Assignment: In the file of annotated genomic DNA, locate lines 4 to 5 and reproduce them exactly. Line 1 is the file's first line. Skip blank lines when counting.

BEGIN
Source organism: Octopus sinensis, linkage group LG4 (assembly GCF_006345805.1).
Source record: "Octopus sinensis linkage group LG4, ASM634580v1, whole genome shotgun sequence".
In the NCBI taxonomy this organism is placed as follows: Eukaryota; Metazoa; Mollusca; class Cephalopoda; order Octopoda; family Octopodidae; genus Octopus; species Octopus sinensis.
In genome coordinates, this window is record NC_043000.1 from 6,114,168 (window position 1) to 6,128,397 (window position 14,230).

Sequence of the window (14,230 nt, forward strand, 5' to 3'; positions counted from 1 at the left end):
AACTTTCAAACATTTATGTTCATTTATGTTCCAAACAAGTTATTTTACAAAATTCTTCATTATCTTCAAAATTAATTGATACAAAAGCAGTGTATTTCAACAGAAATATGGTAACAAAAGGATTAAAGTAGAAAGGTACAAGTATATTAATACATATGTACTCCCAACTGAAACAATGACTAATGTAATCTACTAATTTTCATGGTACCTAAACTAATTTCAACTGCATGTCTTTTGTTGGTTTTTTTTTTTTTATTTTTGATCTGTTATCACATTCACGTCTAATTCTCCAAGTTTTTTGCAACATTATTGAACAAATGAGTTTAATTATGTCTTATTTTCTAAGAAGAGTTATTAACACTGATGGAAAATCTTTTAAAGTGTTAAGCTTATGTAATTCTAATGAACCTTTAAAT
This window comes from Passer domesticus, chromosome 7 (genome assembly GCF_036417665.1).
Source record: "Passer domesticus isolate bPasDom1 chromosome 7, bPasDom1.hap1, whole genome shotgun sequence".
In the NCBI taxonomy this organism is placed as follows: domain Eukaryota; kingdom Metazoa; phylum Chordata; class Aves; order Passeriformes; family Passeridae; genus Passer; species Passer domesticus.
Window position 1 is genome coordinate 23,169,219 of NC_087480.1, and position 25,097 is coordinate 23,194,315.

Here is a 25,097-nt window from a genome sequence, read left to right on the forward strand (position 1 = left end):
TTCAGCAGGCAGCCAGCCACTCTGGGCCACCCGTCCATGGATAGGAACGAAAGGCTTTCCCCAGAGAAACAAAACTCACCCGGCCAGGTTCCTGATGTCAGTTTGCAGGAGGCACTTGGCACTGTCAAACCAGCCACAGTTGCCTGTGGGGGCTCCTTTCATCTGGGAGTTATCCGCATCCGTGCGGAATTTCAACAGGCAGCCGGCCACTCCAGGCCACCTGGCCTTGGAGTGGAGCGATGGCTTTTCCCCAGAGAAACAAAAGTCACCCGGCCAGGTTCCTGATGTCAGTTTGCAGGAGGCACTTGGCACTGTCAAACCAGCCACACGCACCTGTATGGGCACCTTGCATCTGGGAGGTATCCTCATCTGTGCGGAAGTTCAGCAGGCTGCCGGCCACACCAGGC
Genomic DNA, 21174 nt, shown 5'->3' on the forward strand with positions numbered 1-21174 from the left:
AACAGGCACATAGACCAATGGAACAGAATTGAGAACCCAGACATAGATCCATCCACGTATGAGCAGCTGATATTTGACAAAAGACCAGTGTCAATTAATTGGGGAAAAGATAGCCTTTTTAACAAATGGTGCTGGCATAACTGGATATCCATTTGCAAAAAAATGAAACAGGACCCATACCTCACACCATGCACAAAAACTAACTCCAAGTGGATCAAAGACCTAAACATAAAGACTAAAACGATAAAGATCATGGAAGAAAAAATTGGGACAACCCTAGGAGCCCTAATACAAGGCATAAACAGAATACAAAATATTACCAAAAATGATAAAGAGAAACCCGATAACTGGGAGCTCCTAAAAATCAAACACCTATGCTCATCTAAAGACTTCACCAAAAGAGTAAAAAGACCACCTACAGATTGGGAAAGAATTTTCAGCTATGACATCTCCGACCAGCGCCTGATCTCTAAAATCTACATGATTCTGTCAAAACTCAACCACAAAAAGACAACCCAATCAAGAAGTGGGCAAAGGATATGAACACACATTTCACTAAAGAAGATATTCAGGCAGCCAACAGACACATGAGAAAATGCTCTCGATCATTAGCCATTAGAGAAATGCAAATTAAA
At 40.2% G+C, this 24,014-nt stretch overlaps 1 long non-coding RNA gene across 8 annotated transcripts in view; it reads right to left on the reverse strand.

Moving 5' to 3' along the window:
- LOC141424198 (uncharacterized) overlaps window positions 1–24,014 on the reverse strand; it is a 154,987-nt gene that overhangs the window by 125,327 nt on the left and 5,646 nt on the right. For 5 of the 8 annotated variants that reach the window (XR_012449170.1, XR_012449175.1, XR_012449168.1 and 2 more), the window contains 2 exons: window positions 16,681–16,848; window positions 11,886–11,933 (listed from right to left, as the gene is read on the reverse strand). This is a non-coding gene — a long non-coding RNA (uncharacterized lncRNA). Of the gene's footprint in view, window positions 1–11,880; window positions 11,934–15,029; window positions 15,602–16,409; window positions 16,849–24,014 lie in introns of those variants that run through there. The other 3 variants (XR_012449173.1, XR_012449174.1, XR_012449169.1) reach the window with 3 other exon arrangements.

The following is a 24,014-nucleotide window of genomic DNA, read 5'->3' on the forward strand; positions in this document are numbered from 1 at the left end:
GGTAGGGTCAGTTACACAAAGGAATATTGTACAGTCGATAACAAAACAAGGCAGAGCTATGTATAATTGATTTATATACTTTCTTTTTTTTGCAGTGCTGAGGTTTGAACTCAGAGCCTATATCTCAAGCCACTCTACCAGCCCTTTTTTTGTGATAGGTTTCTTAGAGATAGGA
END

In genome coordinates, this window is record NC_043000.1 from 6,114,168 (window position 1) to 6,128,397 (window position 14,230).

Sequence of the window (14,230 nt, forward strand, 5' to 3'; positions counted from 1 at the left end):